Benefits of swimming in pregnancy
Being physically active during pregnancy has lots of benefits. On top of these, swimming puts less pressure on your joints as the water supports your weight. It is also a good way of keeping active if you have back pain or pelvic girdle pain (PGP)/symphysis pubis dysfunction (SPD).
If you were used to swimming before pregnancy, it is safe to continue. If you have not done much swimming before, start off slowly and build up gradually.
Some people worry that the chemicals used to disinfect swimming pools could harm their baby but there is no evidence for this.
“When my ankles swelled slightly my doctor recommended walking in the pool - not sure if there's any proof this helps, but it helped me.” Tanya
Watch your swimming stroke
It is important to find a swimming stroke that is comfortable for you.
You may want to wear goggles so you can swim with your head down. This keeps your body straighter, which is better for your back. Try to avoid making too many strong twisting movements, as these could overwork your deep tummy muscles or strain your ligaments.
You may find it painful to kick your legs in breast stroke style If you have pelvic girdle pain (PGP)/symphysis pubis dysfunction (SPD).
Swimming and exercising in water safely
- Speak to your midwife or doctor before exercising if you have a medical condition or have had any problems in previous pregnancies. You may need to take extra care or stop exercising.
- If you are swimming or exercising in water for more than 30 minutes, you might want to take a bottle of water with you. Taking regular small sips will keep you hydrated.
- Avoid diving or jumping in.
- Avoid swimming in hot or very cold water.
- If you feel unwell, leave the water straight away and contact your midwife or GP.
If you like the idea of exercising in a group, you might like to try aquanatal classes. The exercises are designed for pregnancy and are a good way to meet other parents-to-be.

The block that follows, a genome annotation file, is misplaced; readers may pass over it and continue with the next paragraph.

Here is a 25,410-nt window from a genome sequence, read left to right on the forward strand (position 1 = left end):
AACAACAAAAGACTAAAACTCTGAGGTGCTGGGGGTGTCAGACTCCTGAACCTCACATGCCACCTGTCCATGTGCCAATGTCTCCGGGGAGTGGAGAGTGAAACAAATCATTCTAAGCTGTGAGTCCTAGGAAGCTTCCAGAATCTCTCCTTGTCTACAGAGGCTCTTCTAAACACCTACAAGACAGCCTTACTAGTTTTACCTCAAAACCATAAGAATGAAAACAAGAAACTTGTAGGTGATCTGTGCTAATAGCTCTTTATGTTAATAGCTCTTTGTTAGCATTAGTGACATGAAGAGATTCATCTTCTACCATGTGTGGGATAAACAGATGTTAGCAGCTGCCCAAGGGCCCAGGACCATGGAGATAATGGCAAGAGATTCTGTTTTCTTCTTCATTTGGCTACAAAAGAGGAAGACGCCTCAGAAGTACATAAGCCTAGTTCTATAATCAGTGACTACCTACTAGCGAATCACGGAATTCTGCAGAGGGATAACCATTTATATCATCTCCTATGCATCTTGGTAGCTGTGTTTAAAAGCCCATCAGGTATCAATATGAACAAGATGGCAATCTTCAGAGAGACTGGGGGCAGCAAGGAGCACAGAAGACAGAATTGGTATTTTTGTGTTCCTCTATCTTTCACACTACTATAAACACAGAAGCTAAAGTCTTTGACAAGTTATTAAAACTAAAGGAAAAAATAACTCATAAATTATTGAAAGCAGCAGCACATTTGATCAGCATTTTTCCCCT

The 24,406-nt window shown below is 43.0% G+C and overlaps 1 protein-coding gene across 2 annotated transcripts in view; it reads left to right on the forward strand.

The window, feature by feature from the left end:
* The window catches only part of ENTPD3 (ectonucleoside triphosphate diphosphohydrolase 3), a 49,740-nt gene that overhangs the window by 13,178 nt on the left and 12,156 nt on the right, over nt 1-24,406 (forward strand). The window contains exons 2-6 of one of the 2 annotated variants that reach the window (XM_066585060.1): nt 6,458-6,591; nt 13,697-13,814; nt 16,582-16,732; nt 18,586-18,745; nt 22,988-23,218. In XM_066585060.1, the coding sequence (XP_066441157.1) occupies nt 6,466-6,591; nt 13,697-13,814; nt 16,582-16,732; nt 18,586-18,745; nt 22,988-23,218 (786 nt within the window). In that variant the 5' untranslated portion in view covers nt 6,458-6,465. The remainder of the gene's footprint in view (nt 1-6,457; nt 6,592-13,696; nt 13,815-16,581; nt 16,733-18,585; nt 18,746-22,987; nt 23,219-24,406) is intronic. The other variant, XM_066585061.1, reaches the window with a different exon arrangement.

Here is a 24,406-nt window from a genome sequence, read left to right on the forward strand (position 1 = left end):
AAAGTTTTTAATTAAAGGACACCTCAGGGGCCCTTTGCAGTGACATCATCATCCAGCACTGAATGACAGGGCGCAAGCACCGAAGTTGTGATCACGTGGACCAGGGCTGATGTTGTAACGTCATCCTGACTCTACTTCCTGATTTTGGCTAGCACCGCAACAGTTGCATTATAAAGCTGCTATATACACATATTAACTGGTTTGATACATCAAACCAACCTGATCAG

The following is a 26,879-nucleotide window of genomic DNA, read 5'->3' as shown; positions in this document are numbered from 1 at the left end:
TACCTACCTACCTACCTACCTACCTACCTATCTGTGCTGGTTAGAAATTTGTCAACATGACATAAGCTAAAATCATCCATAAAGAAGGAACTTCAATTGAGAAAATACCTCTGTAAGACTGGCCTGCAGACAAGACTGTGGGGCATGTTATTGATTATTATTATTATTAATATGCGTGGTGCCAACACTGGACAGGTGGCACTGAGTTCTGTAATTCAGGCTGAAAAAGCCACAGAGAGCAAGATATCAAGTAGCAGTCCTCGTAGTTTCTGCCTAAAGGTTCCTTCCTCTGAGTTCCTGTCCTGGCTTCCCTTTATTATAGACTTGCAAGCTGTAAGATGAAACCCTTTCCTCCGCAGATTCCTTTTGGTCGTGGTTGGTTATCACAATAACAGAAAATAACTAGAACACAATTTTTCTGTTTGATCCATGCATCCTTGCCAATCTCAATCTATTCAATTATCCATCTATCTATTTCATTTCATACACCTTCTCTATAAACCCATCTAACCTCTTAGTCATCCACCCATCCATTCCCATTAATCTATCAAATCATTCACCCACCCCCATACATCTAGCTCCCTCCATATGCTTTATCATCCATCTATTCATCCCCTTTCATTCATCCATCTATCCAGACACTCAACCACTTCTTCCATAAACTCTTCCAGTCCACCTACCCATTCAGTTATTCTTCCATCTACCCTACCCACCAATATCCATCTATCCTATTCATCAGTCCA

A typical aquanatal class may include:
- a warm-up session
- aerobic exercises
- strength exercises
- breathing awareness
Sometimes the exercises are carried out to music.
Check local forums and noticeboards or ask at your local gyms and leisure centres to find sessions.
Be careful not to confuse aquanatal classes with aqua aerobics. Aqua aerobics classes are not specific to pregnancy so you should check that the teacher is qualified to teach pregnant people. They should change some of the exercises so that they are suitable for you, not just tell you to take things more slowly. If they are not qualified or you are not happy with the changes they suggest, think about looking for another class or teacher.
Open water swimming
Swimming in lakes, rivers and seas is sometimes called ‘open water’ swimming. Some people say they find swimming outdoors boosts their mood and makes them feel free.
Open water swimming carries different risks to swimming in a pool. The water can be polluted, especially after heavy rainfall, and there is a higher risk of getting an infection.
The Environment Agency checks water quality in bathing areas, such as some beaches and lakes, during the summer. But rivers and other areas that are not marked as bathing areas are not checked and may be more polluted.
To lower the chance of getting an infection:
- check with your midwife or doctor to make sure there are no medical reasons why you should not swim in open water
- use an online water-quality checker for bathing water in England, Scotland, Wales or Northern Ireland
- read any safety signs at the swimming site
- avoid any water that has algae or scum
- avoid swallowing water while you are swimming
- cover any cuts or scratches on your skin with a waterproof plaster
- wash yourself and your swimsuit/wetsuit afterwards.
Be aware that your changing body shape may mean you are not as strong in the water. Be careful of waves and swim within your limits. It is a good idea to swim with someone rather than alone.